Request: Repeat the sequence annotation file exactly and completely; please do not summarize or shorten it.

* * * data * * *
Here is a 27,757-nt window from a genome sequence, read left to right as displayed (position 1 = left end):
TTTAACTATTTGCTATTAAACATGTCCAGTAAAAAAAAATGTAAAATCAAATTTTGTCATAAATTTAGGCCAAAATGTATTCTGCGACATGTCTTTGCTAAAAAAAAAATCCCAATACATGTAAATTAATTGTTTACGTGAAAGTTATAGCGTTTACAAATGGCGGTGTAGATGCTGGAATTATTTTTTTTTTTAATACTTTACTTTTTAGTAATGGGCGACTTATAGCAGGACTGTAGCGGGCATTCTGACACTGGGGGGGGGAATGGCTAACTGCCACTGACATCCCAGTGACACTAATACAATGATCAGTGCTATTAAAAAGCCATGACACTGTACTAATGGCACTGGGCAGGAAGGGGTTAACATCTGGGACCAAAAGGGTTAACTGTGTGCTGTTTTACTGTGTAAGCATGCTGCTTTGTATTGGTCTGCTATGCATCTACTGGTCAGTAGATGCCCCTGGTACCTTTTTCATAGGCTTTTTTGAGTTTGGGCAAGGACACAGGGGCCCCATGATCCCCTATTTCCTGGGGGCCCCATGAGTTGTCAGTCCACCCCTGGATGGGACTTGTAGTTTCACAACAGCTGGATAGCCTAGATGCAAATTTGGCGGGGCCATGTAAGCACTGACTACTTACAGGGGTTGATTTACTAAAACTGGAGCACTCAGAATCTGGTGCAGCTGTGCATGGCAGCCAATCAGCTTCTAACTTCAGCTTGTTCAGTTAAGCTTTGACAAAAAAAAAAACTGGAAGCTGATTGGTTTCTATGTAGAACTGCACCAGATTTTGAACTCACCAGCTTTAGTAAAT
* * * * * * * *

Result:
Here is a 27,757-nt window from a genome sequence, read left to right as displayed (position 1 = left end):
TTTAACTATTTGCTATTAAACATGTCCAGTAAAAAAAAATGTAAAATCAAATTTTGTCATAAATTTAGGCCAAAATGTATTCTGCGACATGTCTTTGCTAAAAAAAAAATCCCAATACATGTAAATTAATTGTTTACGTGAAAGTTATAGCGTTTACAAATGGCGGTGTAGATGCTGGAATTATTTTTTTTTTTAATACTTTACTTTTTAGTAATGGGCGACTTATAGCAGGACTGTAGCGGGCATTCTGACACTGGGGGGGGGAATGGCTAACTGCCACTGACATCCCAGTGACACTAATACAATGATCAGTGCTATTAAAAAGCCATGACACTGTACTAATGGCACTGGGCAGGAAGGGGTTAACATCTGGGACCAAAAGGGTTAACTGTGTGCTGTTTTACTGTGTAAGCATGCTGCTTTGTATTGGTCTGCTATGCATCTACTGGTCAGTAGATGCCCCTGGTACCTTTTTCATAGGCTTTTTTGAGTTTGGGCAAGGACACAGGGGCCCCATGATCCCCTATTTCCTGGGGGCCCCATGAGTTGTCAGTCCACCCCTGGATGGGACTTGTAGTTTCACAACAGCTGGATAGCCTAGATGCAAATTTGGCGGGGCCATGTAAGCACTGACTACTTACAGGGGTTGATTTACTAAAACTGGAGCACTCAGAATCTGGTGCAGCTGTGCATGGCAGCCAATCAGCTTCTAACTTCAGCTTGTTCAGTTAAGCTTTGACAAAAAAAAAAACTGGAAGCTGATTGGTTTCTATGTAGAACTGCACCAGATTTTGAACTCACCAGCTTTAGTAAAT